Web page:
G20 summit ends poorly for Obama as France pulls back on Syrian time scale
Vladimir Putin says he and US president stood their ground and neither blinked
US president Barack Obama speaks to the media during a news conference at the conclusion of the G20 summit in St Petersburg, Russia, yesterday. Photograph: Reuters/Sergei Karpukhin
The G20 summit in St Petersburg ended poorly for US president Barack Obama yesterday as France, his closest ally for military action in Syria, pulled back on the time scale for an attack. The president’s chances of getting the support of Congress in the United States also seemed far from secure.
Not surprisingly, Mr Obama and Russian president Vladimir Putin put very different emphases on how G20 leaders took up their positions as the summit came to an end.
Mr Obama told reporters that most leaders of the G20 countries had agreed that Syrian president Bashar al-Assad was responsible for the chemical weapons attack against civilians that killed more than 1,400 people.
Mr Putin, on the other hand, was adamant that most of the representatives of the world leaders at the summit had opposed an immediate military strike against Syria in retaliation.
On the summit’s first day Mr Obama’s objective of gathering a coalition of countries in support of an attack on Syria suffered setbacks when the European Union announced it favoured pushing the issue through the United Nations Security Council. Also Pope Francis, in a letter to Mr Putin as host of the summit, called for a peaceful rather than a military solution to the crisis.
The surprise decision by France’s president François Hollande to wait for the report of UN inspectors made things even more difficult for the US president yesterday.
It is generally believed that it could take another three weeks before the UN inspectors can come up with their report. This means if the US was to strike urgently it would have to do so by itself, without French participation.
All in all there is little doubt that Mr Putin has come out of the summit on his home territory with more kudos than Mr Obama.
While the White House issued a statement that 11 countries had condemned the chemical weapons attack in Syria and had called for a “strong international response”, it was not clear how many of them agreed that such a “strong response” involved military action.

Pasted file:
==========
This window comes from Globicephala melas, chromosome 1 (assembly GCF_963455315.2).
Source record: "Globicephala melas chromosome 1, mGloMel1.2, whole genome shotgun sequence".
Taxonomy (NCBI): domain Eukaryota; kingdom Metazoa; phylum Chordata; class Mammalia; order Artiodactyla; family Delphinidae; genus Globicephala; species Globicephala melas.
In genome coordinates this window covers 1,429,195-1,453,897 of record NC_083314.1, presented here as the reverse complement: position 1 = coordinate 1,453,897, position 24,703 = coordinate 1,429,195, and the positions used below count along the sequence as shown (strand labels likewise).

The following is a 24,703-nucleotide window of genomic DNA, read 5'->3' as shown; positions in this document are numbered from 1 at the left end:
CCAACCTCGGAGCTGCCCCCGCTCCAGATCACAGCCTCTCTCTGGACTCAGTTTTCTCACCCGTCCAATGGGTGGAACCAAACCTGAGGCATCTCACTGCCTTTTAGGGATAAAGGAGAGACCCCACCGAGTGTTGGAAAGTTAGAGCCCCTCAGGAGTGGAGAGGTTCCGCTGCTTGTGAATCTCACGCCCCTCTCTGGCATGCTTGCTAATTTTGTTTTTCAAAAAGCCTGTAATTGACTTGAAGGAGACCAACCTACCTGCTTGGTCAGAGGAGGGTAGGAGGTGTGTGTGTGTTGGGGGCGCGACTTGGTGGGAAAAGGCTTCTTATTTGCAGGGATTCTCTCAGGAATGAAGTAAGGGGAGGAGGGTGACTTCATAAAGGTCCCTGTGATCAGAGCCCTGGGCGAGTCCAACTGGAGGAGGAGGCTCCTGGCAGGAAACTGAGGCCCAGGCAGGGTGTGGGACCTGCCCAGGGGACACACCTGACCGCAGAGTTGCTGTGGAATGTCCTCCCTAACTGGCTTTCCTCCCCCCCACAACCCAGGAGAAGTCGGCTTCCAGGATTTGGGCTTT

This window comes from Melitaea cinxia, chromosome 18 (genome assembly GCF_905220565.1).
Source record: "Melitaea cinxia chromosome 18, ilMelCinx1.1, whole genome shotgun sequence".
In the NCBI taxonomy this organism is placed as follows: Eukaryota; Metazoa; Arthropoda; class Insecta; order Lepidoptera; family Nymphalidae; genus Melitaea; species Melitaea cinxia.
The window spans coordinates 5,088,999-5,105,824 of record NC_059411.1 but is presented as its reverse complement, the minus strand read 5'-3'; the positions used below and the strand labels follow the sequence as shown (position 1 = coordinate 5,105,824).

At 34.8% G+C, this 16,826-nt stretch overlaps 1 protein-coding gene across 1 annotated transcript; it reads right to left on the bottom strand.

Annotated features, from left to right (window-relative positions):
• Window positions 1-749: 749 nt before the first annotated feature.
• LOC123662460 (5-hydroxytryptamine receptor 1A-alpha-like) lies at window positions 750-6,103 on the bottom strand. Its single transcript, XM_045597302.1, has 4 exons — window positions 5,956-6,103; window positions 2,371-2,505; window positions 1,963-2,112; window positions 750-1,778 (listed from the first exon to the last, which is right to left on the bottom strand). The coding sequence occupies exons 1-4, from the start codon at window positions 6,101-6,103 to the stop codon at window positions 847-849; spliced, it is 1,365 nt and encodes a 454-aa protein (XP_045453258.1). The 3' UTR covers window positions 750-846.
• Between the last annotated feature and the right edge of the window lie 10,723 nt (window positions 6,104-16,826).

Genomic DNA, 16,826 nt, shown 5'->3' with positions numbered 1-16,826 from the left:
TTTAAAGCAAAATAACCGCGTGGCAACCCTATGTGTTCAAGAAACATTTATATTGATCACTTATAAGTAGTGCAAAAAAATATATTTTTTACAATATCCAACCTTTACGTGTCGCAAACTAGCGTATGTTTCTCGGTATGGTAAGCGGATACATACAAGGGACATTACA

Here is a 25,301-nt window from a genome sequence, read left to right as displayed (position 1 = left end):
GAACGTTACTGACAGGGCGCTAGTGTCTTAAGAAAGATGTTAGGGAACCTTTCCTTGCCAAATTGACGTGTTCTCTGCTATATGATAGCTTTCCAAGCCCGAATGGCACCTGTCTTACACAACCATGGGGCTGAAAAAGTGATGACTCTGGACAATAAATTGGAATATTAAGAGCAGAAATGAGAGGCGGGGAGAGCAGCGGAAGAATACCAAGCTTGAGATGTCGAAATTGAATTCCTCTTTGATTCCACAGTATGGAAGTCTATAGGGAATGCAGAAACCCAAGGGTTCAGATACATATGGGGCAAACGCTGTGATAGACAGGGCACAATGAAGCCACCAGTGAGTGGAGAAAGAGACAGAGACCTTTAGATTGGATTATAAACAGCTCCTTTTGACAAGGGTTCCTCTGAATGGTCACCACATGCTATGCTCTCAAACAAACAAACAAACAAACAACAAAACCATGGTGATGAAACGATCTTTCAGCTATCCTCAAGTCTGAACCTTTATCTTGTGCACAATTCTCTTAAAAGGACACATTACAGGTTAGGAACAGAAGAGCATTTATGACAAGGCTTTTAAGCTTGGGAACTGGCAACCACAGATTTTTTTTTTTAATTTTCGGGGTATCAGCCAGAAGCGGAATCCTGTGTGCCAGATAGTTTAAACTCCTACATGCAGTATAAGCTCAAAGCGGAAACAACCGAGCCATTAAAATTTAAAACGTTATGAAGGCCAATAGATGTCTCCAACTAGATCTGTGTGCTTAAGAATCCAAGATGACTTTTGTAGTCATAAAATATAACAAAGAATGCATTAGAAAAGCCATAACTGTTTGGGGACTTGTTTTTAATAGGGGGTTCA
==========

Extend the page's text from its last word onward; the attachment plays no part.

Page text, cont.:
The one thing that most leaders at St Petersburg agreed on was that chemical weapons had been used but there was a difference of opinion on who had used them.
Mr Putin has demanded that evidence of the use of banned weapons including sarin gas should be put before the Security Council and that this evidence be of a scientific nature showing the weapons were used by Syrian government forces.
He ruled out agreeing to non-scientific evidence obtained through eavesdropping or other types of espionage.
“There has been a long discussion with a clear split in the group,” a G20 source said after the dinner in a Tsarist-era palace in Russia’s former imperial capital, St Petersburg.
Mr Putin said he and Obama stood their ground and neither blinked but at least there was dialogue. “We hear one another, and understand the arguments but we don’t agree. I don’t agree with his arguments, he doesn’t agree with mine. But we hear them, try to analyse them,” Mr Putin said.
China’s Xi Jinping also tried, unsuccessfully, to dissuade Mr Obama from military action.
“A political solution is the only right way out for the Syrian crisis, and a military strike cannot solve the problem from the root,” Xinhua news agency quoted Mr Xi as saying.
“We expect certain countries to have a second thought before action.”
US response to the use of the Security Council as a basis was formulated in a blistering attack on Russia’s use of its veto by the US ambassador to the United Nations, Samantha Power.
In what has been interpreted here in Russia as a cold war response, it has been stressed in Russian media that little criticism was made of China, which has also used its veto consistently against US policies at the council.